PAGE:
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Kidnap Survivor Says Prayer Saved Her

PHILIPPINES

MANILA -- “Prayers and faith in God saved me!”


This was the emphatic statement made by Ledejie Tomarang, 18, who dashed to freedom in a daring do-or-die escape on July 20 after being held hostage by Abu Sayyaf terror group in the jungles of Sulu for 113 days.

This writer was the first to interview Miss Tomarang (pictured above) over the phone just 10 hours after she escaped from her captors in the boundary of Barangays Kagay and Sawaki, Indanan town, in Sulu, some 900 kilometers south of Manila.

“It was past 7 a.m. when all of a sudden we heard a loud boom in the area where the Abu Sayyaf Group (ASG) held two of us hostages -- me and an innocent three-year-old boy, Eggie Garban,” Tomarang said.

“The next time I noticed, our hostage takers, the Abu Sayyaf scampered to all directions, rattled from the explosion. Upon seeing them running, I also ran away,” she said.

“Then I spotted from a distance soldiers firing their guns at the Abu Sayyaf terrorists who were confused over what was going on,” she added.

“Seeing the rare opportunity, I took the chance to escape. I was scared, but I continued running for my life. For me it was now or never,” Tomarang said.

“I slowed for a while and turned around to see if my kidnappers were following me, but there was none,” she said.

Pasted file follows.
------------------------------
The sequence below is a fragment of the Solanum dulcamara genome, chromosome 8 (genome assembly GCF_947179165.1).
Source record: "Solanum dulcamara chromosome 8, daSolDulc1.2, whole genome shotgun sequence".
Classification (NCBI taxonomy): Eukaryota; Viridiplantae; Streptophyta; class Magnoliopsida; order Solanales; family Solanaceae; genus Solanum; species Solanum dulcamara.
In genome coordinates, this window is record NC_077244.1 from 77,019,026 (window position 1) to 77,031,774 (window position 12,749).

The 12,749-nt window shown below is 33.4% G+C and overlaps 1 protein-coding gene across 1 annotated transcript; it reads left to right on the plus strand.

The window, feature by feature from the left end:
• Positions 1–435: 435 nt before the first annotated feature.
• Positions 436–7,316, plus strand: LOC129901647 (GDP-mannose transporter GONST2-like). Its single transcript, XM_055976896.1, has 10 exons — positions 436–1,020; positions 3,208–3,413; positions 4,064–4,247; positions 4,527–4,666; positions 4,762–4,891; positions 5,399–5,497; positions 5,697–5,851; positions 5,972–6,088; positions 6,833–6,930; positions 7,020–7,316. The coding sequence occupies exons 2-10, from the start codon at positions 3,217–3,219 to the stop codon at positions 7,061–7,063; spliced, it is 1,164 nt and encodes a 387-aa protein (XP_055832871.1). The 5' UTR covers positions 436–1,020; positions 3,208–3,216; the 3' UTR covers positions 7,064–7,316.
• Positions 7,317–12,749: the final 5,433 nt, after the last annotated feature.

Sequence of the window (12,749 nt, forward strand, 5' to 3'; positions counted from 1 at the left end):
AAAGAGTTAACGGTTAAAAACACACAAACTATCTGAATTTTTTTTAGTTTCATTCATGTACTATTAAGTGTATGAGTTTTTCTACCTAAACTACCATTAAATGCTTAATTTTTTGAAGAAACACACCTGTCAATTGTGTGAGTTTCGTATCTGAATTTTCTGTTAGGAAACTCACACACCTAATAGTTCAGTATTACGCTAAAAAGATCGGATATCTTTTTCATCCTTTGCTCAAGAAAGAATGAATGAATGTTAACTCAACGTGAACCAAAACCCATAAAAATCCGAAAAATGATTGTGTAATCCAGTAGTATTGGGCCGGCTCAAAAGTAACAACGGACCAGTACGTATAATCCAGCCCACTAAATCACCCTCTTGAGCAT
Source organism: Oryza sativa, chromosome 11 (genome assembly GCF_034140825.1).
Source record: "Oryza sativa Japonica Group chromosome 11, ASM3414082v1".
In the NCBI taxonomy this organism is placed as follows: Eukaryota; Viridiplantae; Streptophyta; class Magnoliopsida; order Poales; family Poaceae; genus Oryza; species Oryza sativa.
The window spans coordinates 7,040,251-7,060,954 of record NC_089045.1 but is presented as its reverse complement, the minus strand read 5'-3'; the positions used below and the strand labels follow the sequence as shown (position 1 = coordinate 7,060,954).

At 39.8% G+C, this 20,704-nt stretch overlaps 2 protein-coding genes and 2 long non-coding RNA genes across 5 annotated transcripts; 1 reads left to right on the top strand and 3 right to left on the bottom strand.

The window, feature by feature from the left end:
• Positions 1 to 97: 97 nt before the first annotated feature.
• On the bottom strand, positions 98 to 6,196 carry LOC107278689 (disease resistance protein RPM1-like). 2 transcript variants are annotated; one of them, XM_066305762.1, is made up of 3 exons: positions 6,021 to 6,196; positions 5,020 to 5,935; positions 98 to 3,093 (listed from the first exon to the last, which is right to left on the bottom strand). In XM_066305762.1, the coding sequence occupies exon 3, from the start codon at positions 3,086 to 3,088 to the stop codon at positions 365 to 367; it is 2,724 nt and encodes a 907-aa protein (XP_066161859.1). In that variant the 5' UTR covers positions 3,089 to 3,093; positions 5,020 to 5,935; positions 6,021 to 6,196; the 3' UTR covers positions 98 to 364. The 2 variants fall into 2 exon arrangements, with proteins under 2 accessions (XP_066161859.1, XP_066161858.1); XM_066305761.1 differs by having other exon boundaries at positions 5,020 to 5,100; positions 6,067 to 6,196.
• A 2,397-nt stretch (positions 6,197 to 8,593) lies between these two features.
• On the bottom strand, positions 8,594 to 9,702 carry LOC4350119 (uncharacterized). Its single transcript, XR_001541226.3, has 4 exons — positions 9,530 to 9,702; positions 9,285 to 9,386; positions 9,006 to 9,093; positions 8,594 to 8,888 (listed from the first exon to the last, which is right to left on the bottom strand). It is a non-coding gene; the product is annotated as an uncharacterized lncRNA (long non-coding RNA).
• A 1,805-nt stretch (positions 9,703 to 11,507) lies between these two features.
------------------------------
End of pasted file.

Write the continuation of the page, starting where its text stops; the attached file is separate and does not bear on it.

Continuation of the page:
Col. Alan Arrojado, commander of Joint Task Group Sulu (JTGS), earlier ordered a military operation upon receiving an intelligence report that Abu Sayyaf terrorists were holding their hostages in Kagay and Sawaki in Indanan.

According to the teenage hostage victim, she was exhausted after wandering the jungle of Indanan for about an hour until she saw a civilian and asked for his help.

She told the civilian, whom she did not identify, that she just escaped from her Abu Sayyaf captors.

“I begged him to bring me to the nearest military outpost which he did and I profusely thanked him for his kindness,” Tomarang said. “The civilian even gave me food to eat and water to drink and asked me to rest for a while because I was exhausted. I did and after an hour he brought me to a military camp in Bud Dato, the highest mountain peak in Sulu.”

The 18-year-old woman said, “During my 113 days of captivity, I always prayed to God to help me return to my parents who are so worried about me, and I say God heard and answered my prayers as always.”

Ms. Tomarang, a Christian, thanked God for saving her life from the hands of the Abu Sayyaf terrorists.

The ASG bandits took Ms. Tomarang on March 30 this year from her hometown of Pitogo, Zamboanga del Sur where she was on a summer job in a bakery shop.

She said that while inside the bakery, heavily armed Abu Sayyaf terrorists arrived, terrorizing the residents in the area.

“They pointed their guns at me, so I was helpless. Besides, I am just a 17-year-old girl at that time,” Tomarang said. “I was caught by surprise, and before I knew it, the terrorists seized me and brought me to the seashore nearby where they put me in their motorboat.”

“The owner of the bakery was able to slip to an adjacent room of the bakery, but I was left all alone,” she said.

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